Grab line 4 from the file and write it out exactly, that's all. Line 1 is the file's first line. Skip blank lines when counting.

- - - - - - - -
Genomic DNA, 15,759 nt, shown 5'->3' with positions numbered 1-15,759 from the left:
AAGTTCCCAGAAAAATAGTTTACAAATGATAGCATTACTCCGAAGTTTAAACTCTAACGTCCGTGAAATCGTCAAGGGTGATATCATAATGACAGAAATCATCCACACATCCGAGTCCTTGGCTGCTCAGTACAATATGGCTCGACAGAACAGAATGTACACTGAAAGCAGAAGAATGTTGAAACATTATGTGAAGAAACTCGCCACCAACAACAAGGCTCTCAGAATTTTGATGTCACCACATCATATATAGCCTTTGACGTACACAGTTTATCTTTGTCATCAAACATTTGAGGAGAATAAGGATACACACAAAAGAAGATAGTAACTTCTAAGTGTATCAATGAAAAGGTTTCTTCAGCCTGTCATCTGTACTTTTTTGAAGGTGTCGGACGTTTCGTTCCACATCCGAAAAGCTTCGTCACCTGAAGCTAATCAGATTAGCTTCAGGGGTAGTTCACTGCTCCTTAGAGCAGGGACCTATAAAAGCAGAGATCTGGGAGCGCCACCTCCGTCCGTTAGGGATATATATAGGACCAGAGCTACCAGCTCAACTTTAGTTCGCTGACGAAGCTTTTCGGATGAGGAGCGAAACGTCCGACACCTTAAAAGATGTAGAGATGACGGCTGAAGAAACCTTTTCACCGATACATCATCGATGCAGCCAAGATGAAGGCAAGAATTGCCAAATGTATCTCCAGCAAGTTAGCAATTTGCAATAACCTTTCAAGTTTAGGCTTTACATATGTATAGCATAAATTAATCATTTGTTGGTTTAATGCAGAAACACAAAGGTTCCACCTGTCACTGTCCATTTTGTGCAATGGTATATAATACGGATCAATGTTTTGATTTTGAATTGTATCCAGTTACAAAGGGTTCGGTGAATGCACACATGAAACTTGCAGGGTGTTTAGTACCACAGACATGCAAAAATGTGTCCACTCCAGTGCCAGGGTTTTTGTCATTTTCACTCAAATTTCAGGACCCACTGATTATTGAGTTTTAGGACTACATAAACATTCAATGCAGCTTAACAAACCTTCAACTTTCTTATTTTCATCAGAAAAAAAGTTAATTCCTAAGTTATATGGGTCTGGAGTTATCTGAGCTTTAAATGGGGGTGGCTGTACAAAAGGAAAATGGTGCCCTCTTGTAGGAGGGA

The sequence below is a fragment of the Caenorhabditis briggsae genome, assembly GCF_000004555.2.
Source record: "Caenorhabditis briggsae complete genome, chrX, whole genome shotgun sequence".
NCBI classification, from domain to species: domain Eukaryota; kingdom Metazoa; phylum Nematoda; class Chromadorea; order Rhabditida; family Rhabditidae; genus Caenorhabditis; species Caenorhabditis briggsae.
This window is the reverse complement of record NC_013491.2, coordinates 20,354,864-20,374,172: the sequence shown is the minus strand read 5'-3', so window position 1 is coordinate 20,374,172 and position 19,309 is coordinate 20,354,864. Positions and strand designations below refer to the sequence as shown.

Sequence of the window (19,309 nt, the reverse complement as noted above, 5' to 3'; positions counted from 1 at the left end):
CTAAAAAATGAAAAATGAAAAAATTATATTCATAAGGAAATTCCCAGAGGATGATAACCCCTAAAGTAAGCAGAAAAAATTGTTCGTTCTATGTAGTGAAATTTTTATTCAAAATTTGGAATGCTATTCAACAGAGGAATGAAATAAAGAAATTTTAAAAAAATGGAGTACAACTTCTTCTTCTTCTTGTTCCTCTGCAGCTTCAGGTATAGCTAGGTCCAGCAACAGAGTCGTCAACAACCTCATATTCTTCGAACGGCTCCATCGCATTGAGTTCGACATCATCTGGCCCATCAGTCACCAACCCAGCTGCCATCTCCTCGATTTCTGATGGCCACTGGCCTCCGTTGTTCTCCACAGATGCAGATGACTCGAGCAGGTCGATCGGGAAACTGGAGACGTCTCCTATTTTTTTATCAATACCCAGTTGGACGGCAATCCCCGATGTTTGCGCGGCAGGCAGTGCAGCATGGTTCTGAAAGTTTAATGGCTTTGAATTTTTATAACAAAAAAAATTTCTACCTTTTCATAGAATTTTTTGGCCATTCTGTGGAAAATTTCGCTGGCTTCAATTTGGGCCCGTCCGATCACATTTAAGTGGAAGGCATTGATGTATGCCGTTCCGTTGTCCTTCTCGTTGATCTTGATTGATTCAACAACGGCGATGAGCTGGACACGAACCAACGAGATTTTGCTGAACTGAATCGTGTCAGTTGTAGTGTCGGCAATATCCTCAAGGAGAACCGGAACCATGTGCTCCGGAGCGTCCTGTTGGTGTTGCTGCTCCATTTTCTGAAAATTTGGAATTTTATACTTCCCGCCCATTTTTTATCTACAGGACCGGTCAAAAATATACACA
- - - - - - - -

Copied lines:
Source record: "Caenorhabditis briggsae complete genome, chrX, whole genome shotgun sequence".